A ship anchor hooking the pipeline may have caused the California oil spill, federal agency says

A ship anchor hooking the pipeline may have caused the California oil spill, federal agency says
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An anchor hooking an oil pipeline may have caused the Southern California spill that spewed more than 100,000 gallons of oil into the Pacific Ocean, the federal Pipeline and Hazardous Materials Safety Administration said in a notice to operation owner Amplify Energy.

“The pipeline has essentially been pulled like a bow string. And so at its widest point is about 105 feet away from where it was. So it is kind of an almost a semicircle,” Amplify Energy CEO Martyn Willsher said at a press conference Tuesday.

There is no confirmation of a vessel above the site of the spill, but a response team is working with other agencies to determine whether a ship was in the area, said Capt. Rebecca Ore, the commanding officer at US Coast Guard Sector Los Angeles-Long Beach.

Earlier Tuesday, authorities said a 4,000-foot section of the pipeline was displaced laterally about 105 feet and had a 13-inch split that was likely the source of the spill.

The discovery explains the likely source of a spill, widely reported Saturday, of as much as 144,000 gallons of crude oil about five miles off the coast of Huntington Beach. The spill has shut down prized beaches, damaged the environment and presented possible health hazards for local residents.

Authorities investigating the leak also sought Tuesday to clarify the timeline of when authorities and the pipeline company learned about the spill and what they did in response.

The Unified Command said the National Response Center first received a report of an unknown sheen of unknown source on Friday evening.

“These types of reports are common and in many cases, the sheen reported can be natural seepage of oil or sheen that is never located,” the Unified Command said in a press release. “NOAA satellite imagery was reported to agencies early morning reporting a possible oil anomaly.”

Crews from the California Department of Fish and Wildlife’s Office of Spill Prevention and Response went to investigate before sunrise, but conditions were foggy and the crew returned to shore, authorities said.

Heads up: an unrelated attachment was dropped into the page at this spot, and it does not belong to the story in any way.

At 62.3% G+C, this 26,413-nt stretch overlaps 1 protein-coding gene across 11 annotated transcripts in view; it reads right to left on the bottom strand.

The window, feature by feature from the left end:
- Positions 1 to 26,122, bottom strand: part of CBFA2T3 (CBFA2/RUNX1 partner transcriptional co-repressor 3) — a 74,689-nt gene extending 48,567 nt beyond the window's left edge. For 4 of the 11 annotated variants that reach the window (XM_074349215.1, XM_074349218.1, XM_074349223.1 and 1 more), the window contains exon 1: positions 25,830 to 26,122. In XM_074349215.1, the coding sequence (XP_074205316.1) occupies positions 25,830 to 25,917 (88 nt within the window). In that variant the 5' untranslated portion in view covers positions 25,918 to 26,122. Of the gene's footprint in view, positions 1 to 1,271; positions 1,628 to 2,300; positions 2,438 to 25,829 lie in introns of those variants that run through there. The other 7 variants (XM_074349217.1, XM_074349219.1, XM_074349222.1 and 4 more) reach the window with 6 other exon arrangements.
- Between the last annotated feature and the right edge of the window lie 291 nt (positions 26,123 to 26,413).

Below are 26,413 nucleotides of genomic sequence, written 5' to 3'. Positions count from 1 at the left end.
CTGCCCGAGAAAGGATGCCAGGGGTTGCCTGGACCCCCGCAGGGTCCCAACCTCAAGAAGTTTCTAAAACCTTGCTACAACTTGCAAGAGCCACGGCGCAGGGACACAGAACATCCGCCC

“The Coast Guard and Orange County Sheriff deployed at first light once fog lifted to investigate. A Coast Guard aircraft was diverted to support the investigation. On Saturday morning, the company confirmed a release of oil from a pipeline,” the Unified Command said.

The timeline confirms that California authorities were notified late Friday of reports of an oil sheen at the site of the spill, more than 12 hours before Amplify Energy Corp., the operator of the line, reported it to state and federal officials, according to documents reviewed by CNN.

At a news conference Monday, Amplify’s Willsher said a sheen was detected by company personnel Saturday morning, not Friday night. Willsher said while there is equipment to detect the leak without visibly seeing oil spills, there were no notices of a potential leak in the line before Saturday.

The timing is important because of how many people were potentially impacted by the spill on Saturday, said Orange County Supervisor Katrina Foley.

“There were hundreds of boaters out on the Huntington Beach coast because we had an air show,” Foley said. “There were hundreds of boaters coming back and forth from Catalina to Orange County.”

In a federal “corrective action order,” Amplify Energy was directed to shut down the pipeline entirely, provide maintenance and inspection records, and complete a root cause failure analysis, among other requirements. Only then can it submit a plan to resume operations.

The Pipeline and Hazardous Materials Safety Administration wrote that the cause of the spill remains unconfirmed.

Surfer says he was caught in the spill Saturday

Nathan Avila found himself caught in the spill Saturday night when he arrived at a jetty near Newport Beach, one of his favorite surf spots.

He told CNN he saw a lifeguard speaking with other surfers, but didn’t think it had anything to do with him. Then he heard sirens and decided to get out of the water.

“I look down at my hand and I see oil over it, so I knew right then … this is an oil spill, this is, this is no joke,” he said.

Avila, who is from Long Beach, said he had dish soap with him to try washing the oil away, but it didn’t work.

“I was lucky enough that I was wearing a full wetsuit, so my wetsuit’s pretty much trashed, it’s like soaked into my wetsuit,” he said. “The surfboard had oil all over it. There was specs on my face, it was all over my hands, my feet, but I was really lucky to be wearing a wetsuit.”

Avila wound up going to his house and using alcohol to wash the oil off.

On Tuesday, Avila and his business partner, Elliot Lewis, ventured out into the waters of the Pacific Ocean to film the floating blobs of oil. They were eventually told to leave by the US Coast Guard.